The seventies must have been a riot for peace-lovers but the decade also saw the introduction of the Gelandewagen. And you have the right to think otherwise, but without the G-Wagen (or the G-Class as it’s called now), the automotive world would have been very different. Thankfully the G was here to stay, and now with the latest (and possibly greatest) update, it ensures it gets to stay forever. Now before you start objecting the daily use of something that looks like a tank, the G-Class is ready for whatever the modern world throws at it. And in the India-relevant, performance-orientated G 63 guise, it may just be able to dodge all that quickly — including your objections.
So apart from the newness that the G-Class has received, what’s new here, you must ask. To start with the 5.5-litre AMG unit is now replaced by a 4-litre biturbo engine that makes 576.6 bhp and 86.73 kgm. And to keep up with the rapidly deteriorating environment, it can also switch four of its cylinders when not needed, hence managing a combined CO2 emission figure of 299 gram per km. On the bright (and fast) side of things, it manages a limited top speed of 220 kph, and boasts a 0-100 kph time of just 4.5 seconds.
It comes mated to a 9-speed automatic gearbox, and the 4MATIC drivetrain continues with differential lock at centre, rear, and front axles. The clutch is said to behave like a locking diff for extended use before the driver manually engages the locks. In addition, the all-wheel drive system is rear-biased (with a 40:60 split of torque) in comparison to the outgoing model’s 50:50.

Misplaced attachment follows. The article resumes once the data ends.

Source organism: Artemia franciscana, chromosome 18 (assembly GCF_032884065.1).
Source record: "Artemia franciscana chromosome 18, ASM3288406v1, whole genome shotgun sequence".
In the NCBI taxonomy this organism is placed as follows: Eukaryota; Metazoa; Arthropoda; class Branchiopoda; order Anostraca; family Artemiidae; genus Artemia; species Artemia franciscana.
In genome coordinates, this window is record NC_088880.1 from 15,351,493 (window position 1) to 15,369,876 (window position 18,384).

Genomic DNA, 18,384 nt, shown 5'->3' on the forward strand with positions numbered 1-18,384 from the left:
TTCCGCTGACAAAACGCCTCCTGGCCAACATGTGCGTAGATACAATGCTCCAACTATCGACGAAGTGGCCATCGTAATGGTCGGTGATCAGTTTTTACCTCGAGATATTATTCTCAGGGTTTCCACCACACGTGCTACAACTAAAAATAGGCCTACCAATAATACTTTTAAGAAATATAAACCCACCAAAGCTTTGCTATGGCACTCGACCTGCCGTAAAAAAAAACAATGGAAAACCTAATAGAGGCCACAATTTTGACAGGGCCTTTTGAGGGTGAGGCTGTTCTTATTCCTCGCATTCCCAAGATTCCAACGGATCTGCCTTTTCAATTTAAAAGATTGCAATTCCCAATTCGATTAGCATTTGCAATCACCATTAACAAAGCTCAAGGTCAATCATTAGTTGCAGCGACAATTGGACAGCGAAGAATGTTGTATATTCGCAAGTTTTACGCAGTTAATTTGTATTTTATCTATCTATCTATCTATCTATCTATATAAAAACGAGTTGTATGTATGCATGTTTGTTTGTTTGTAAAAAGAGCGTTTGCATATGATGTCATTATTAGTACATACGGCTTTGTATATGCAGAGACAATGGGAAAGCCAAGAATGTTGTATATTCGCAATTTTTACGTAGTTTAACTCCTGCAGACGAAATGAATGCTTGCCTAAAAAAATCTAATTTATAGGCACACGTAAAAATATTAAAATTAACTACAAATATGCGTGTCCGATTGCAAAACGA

Elsewhere, the G 63 gets an electromechanical steering system, a body that’s rigid by about 55 per cent, a mix of aluminium and steel in the construction, and coil springs all around. The front is an independent double wishbone setup while the rear is a rigid axle. Adjustable damping is also standard, and you can switch between Comfort, Sport, and Sport+, like in case of the steering and gearbox. There are five on-road and three off-road driving modes, which means there’s a ridiculous amount of variation the G 63 offers — effectively covering you for all kinds of driving and surfaces you would want to traverse.
On top of all the revisions the new G-Class gets, there are wider wheels, new bumpers, flared wheel arches, red brake calipers, distinguished badging, new radiator grille with vertical slats etc. The new interior gets two 12.3-inch displays (optional) — similar to what you may have seen in the new Mercs — and is more spacious than before, thanks to an increased footprint. And the long features list (and exclusivity) is turned to a eleven if you purchase the limited Edition 1 special launch models.
Talking of which, the car will debut at the Geneva International Motor Show in March, and will go sale the very same month. We’ll let you know when Mercedes-Benz decides to bring it to India.